The whistles of the Madeiran Firecrest (Regulus madeirensis) are one of the most common sounds of the laurisilva, as this tiny sprite of a bird flits from branch to branch.
The shy Trocaz Pigeon (Columba trocaz) is endemic to the forests of Madeira. Its two closest relatives are also laurisilva specialists, found in the western Canary Islands.
The Madeiran Chaffinch (Fringilla coelebs maderensis) is most abundant along the levada canals of the Madeiran highlands, where these fearless birds have become accustomed to being fed crumbs by hikers.

The archipelago was uninhabited until Portuguese sailors claimed it for the Portuguese crown in 1417. The island’s appealing climate was not lost on them and they set about settling it. Much of what they did shaped the island that we know today and no doubt led to a massive amount of irreversible clearing, deforestation, and soil erosion, as we will discuss further on.

Madeira’s climate is very unbalanced. The northern slopes can receive nearly 3000 mm of rain in a year, while the southern part of the island is much, much drier. However, the south has gentler slopes, making it much more suitable for building and agriculture. Therefore, the Portuguese set about building levadas, irrigation canals to bring water from the north to the south. This enormous network, spanning thousands of kilometers, much of it dug from sheer cliff faces, with numerous long tunnels as well, was built over four centuries (with slave labor, many of whom lost their lives in the process); without it, large-scale settlement of Madeira would have been near impossible.

A narrow path along the levada of the Caldeirão Verde (Green Cauldron), in the island’s central highlands.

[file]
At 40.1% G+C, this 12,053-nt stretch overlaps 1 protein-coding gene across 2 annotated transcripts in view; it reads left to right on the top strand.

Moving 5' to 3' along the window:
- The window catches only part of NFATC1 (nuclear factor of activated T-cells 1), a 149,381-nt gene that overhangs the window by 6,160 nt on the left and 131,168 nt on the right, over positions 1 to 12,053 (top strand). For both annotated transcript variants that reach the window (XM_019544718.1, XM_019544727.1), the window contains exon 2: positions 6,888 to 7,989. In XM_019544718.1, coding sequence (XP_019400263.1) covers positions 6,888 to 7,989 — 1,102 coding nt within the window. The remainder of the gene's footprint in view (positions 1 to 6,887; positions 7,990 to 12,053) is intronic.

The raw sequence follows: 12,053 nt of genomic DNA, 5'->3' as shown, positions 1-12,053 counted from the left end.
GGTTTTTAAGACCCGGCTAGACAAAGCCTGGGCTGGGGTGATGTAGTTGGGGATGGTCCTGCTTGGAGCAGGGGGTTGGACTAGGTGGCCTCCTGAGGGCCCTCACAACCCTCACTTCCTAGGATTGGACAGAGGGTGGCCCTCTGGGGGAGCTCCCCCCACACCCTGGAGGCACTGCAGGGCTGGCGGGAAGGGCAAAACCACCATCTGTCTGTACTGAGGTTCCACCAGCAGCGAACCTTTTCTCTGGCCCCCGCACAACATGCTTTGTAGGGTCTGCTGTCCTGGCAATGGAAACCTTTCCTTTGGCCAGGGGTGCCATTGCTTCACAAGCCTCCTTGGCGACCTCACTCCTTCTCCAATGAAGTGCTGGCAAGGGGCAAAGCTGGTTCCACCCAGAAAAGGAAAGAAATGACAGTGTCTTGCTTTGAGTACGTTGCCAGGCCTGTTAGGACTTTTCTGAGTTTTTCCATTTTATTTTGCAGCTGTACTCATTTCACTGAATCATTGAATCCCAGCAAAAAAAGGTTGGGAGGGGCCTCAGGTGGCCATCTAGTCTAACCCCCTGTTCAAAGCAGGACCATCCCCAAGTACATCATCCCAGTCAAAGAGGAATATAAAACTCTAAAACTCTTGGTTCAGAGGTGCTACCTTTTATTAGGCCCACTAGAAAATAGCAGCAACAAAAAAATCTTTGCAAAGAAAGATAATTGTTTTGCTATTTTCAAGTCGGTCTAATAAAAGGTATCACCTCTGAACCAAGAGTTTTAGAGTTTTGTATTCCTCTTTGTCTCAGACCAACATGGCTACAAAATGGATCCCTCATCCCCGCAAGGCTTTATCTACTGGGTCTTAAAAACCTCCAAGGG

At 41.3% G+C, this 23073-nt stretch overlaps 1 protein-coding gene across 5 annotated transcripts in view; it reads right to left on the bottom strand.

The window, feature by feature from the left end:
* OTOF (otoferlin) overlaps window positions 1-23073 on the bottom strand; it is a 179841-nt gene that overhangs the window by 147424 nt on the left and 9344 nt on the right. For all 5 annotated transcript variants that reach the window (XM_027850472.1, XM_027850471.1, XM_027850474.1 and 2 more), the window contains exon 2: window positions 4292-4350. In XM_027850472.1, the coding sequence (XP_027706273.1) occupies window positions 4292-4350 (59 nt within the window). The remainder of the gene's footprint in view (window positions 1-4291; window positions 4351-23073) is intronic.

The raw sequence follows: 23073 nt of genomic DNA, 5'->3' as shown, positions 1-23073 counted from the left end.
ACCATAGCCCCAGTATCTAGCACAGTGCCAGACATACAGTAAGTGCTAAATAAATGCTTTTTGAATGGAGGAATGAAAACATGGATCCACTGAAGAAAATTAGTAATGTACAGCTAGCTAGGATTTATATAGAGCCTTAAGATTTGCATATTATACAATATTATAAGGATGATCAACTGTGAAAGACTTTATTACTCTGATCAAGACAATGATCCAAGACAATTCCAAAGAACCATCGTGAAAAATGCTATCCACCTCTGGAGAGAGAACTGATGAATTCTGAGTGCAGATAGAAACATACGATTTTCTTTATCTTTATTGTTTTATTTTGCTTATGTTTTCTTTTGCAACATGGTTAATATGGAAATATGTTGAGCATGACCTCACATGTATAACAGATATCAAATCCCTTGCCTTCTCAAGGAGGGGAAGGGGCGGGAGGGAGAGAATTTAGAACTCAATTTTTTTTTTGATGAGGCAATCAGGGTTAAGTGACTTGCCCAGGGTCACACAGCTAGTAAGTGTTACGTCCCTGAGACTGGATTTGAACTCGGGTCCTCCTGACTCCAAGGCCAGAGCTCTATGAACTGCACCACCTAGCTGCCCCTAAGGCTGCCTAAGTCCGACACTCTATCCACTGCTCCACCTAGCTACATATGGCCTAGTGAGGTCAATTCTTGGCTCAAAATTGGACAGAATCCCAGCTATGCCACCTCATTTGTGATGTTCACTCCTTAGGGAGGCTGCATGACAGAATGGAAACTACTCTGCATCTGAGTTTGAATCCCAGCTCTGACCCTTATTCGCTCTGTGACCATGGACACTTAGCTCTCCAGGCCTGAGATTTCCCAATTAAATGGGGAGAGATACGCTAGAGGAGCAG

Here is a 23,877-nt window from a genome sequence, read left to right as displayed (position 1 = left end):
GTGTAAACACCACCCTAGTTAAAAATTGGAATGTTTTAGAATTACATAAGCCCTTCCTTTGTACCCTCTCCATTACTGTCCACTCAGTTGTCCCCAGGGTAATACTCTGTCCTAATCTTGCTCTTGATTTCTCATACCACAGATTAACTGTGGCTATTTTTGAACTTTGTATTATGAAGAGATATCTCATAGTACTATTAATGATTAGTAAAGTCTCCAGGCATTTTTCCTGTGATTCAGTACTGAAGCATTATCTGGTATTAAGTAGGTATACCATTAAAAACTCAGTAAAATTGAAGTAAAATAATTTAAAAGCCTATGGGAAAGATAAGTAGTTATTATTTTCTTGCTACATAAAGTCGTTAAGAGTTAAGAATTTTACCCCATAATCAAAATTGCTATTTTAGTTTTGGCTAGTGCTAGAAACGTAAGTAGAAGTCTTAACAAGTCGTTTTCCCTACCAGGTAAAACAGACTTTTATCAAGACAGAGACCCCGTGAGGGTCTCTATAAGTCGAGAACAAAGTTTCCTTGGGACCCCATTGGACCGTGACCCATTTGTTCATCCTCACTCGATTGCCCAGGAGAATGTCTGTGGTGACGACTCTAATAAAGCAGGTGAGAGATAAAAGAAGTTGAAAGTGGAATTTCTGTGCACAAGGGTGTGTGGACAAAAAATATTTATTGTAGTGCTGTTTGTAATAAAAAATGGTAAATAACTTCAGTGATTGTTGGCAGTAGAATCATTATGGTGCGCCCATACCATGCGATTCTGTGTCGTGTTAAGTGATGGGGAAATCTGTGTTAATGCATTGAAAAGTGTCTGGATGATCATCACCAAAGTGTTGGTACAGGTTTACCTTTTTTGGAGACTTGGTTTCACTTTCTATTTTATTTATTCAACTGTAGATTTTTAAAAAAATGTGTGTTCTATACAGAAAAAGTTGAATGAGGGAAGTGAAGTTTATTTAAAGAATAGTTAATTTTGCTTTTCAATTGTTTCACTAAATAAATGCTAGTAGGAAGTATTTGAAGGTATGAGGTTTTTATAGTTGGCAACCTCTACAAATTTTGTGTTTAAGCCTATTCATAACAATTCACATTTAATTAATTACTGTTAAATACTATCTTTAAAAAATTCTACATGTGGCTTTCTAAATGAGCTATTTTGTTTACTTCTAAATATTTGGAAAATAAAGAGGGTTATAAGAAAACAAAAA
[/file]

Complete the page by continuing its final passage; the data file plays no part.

Waterfalls are plentiful along the sheer slopes of the highlands.

The island also achieved tremendous prosperity especially in the 17th, 18th and 19th centuries, thanks to its privileged position for maritime trade in the north Atlantic and, for a while, its role as one of the world’s largest sugar cane exporters. The richer inhabitants, taking advantage of the favorable weather, began a tradition of having extravagant gardens, with plants from all over the world. Indeed, a walk in the streets of any town on the island today will reveal gardens bursting with an incredible melting-pot of plants, with Hydrangeas (from east Asia), growing side by side with Agaves and Yuccas (from Mexico), Agapanthus (from South Africa), Brugmansias and Passionflowers (from the Andes), Bougainvillea from the South Pacific, and more marvels, all under the shade of massive Agathis and Eucalpyts (Australia) and Araucaria trees (Norfolk Island, and Chile)! There is perhaps no better illustration of this potpourri quality of the cultivated plants than the fact that Madeira’s official flower is the Bird of paradise, Strelitzia reginae, a native of… South Africa!

However, to anyone with naturalist’s eyes, a lot of what is seen outside of gardens is quite worrisome when one considers the island’s native flora, fauna, and varied ecosystems outside of the protected areas where the laurisilva occurs. There are massive areas of soil erosion, and as elsewhere throughout the Mediterranean region, abandoned lands and pastures that appear to have been cleared and then repeatedly burned over several centuries to maintain grazing lands for sheep and goats. Most of the extant revegetation has been done with Eucalyptus globulus, Mediterranean pines, and various other non-native conifers and  Australian Acacias. Of these latter fast-growing, colonizing, bird-dispersed trees, at least 6 are invasive on Madeira and the Azores, the worst of the lot being Australian blackwood.